Uniquely Jewish Food

If you read about the preparation of the Passover sacrifice, the Paschal lamb, there is no mitzvah, or commandment, more delicious sounding. Of course, if you’re a vegetarian, you might be slightly irked. Unlike matzah or maror, it is not simply flour and water or a vegetable. But it is actually the central food of the Passover Holiday – not Matzah. The Bible is very clear about this when it talks about the Passover sacrifice in saying that it should be eaten “with matzot and bitter herbs”. In other words, matzah, what we are used to front and center on our Passover Seder plate on our little matzah plate inside its little matzah cover, is merely a condiment for the main course – the Paschal lamb.

The laws surrounding the lamb are absolutely fascinating. It must be sacrificed during the evening and it must be entirely roasted with no missing body parts or organs. It cannot be cooked by anything other than direct fire, and therefore cannot be skewered with metal, since the metal will heat up and cook what touches it. It also can’t be skewered by any wood that exudes moistness, since the water cannot cook it either. Therefore, one may only skewer it with a pomegranate branch, the driest of all wood. The organs must be skewered separately so they are also directly exposed to fire. It must be eaten within the city walls of Jerusalem and it must be designated to a specific group of people and cannot be eaten outside of that group. It must be eaten on a full stomach and it is forbidden to break any of its bones. It cannot be eaten by someone without a brit milah and cannot be eaten past midnight. Finally, anything left over after midnight must be burned.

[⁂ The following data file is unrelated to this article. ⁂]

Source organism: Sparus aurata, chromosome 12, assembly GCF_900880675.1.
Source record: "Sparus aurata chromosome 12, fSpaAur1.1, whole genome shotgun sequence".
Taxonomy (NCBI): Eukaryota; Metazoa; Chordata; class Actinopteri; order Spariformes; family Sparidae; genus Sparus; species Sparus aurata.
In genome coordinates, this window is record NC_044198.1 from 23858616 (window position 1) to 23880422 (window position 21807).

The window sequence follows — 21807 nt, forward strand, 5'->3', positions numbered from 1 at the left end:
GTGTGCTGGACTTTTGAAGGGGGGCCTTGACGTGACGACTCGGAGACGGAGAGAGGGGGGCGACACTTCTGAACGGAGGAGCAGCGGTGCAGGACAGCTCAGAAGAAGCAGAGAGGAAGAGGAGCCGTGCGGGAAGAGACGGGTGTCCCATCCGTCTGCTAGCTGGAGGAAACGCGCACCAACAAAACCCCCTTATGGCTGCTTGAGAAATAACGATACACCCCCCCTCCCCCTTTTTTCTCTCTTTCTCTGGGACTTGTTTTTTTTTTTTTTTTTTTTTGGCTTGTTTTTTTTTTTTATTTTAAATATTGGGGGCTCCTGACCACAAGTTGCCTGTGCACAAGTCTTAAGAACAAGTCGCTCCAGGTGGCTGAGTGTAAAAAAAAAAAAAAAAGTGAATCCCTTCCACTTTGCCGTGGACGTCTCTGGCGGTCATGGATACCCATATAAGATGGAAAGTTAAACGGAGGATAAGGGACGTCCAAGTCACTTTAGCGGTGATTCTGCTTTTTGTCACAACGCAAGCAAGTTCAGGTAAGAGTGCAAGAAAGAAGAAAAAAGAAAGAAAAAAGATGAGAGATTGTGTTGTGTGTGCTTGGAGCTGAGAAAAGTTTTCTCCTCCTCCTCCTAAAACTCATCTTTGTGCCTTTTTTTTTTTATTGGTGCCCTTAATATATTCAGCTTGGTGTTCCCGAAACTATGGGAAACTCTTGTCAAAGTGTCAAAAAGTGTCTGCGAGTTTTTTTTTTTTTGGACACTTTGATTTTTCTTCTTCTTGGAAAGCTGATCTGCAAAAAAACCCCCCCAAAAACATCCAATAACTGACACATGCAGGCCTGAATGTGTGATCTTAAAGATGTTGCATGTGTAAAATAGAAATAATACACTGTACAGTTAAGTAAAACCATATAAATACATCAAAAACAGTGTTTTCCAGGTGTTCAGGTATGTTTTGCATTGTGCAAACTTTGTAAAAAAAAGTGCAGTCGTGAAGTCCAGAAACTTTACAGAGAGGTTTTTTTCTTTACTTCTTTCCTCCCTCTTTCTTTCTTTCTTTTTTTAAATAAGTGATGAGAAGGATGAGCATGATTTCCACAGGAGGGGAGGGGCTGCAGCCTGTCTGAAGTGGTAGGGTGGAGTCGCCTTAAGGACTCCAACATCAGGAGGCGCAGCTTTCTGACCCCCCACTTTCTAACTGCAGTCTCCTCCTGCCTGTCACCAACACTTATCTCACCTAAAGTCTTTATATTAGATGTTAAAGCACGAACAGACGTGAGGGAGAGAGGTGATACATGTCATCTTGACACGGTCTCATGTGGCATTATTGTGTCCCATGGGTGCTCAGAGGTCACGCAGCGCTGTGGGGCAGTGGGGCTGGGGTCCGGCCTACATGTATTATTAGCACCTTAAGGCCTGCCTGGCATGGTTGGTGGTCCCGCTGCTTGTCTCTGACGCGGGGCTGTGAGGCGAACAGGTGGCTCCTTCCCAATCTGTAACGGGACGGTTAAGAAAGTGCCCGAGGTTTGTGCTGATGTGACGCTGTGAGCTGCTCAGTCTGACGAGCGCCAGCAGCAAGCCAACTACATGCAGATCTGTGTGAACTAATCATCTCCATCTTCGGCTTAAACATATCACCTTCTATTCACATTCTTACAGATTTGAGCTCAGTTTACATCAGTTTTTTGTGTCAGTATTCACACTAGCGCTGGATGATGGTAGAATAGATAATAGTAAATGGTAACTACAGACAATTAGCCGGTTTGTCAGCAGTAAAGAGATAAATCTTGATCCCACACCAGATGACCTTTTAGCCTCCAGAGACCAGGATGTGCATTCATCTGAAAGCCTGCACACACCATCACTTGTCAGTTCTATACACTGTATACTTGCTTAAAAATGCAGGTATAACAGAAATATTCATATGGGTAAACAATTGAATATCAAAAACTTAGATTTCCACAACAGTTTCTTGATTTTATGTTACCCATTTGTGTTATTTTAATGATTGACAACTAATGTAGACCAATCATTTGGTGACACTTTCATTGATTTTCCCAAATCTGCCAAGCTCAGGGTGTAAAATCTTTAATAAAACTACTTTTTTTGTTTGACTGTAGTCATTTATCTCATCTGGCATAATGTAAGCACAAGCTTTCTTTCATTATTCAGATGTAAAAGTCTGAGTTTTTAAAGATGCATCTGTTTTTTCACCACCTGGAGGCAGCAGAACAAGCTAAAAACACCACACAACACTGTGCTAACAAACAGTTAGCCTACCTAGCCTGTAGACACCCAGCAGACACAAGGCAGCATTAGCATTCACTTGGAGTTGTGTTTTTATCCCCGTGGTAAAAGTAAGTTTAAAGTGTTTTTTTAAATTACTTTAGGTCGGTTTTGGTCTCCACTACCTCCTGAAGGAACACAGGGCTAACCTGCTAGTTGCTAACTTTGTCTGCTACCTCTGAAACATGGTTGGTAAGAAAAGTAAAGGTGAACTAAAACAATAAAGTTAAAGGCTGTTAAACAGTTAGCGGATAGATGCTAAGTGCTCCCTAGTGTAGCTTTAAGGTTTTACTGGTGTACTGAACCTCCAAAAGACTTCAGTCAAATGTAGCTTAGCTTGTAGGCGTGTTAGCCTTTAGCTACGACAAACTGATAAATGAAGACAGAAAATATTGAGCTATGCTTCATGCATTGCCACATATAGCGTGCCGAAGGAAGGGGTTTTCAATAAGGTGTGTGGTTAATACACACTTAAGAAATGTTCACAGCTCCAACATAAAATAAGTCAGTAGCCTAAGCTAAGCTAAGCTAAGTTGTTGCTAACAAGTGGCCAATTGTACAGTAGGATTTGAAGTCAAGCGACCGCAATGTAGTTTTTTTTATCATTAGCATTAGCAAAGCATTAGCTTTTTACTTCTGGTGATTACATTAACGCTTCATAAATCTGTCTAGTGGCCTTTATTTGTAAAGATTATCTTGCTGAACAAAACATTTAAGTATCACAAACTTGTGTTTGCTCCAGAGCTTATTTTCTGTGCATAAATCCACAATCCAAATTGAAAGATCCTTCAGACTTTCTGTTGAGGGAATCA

There are so many layers of meaning in every one of these requirements that it would be impossible to do even a quick summary and survey. Suffice it to say the following. Shepherds are described in the Bible as the abomination of the Egyptians. They can’t stand them much like the Hindus can’t stand cowherds. Why? Because in India, cows are holy. They roam freely and are not killed for meat. The paschal lamb is the ultimate in-your-face degradation of idolatry. It is the whole roasting of a false god. It must be eaten on a full stomach – just to spite, not even to sate hunger. Its blood was smattered on the doorposts.

The matzah and the maror were added as the condiments, to combine the humbling experience of slavery with the audacity of roasting someone else’s God. So in this display of mockery for Egyptian beliefs, the people will not forget humility, and during the recitation of the ten plagues, they will spill out a bit of their wine from their silver kiddush cups.

Why don’t we do the passover sacrifice today? The only reason is that it has to be offered on the Temple Mount in Jerusalem, and the Israeli police don’t allow it because sacrificing a lamb there might cause an international incident.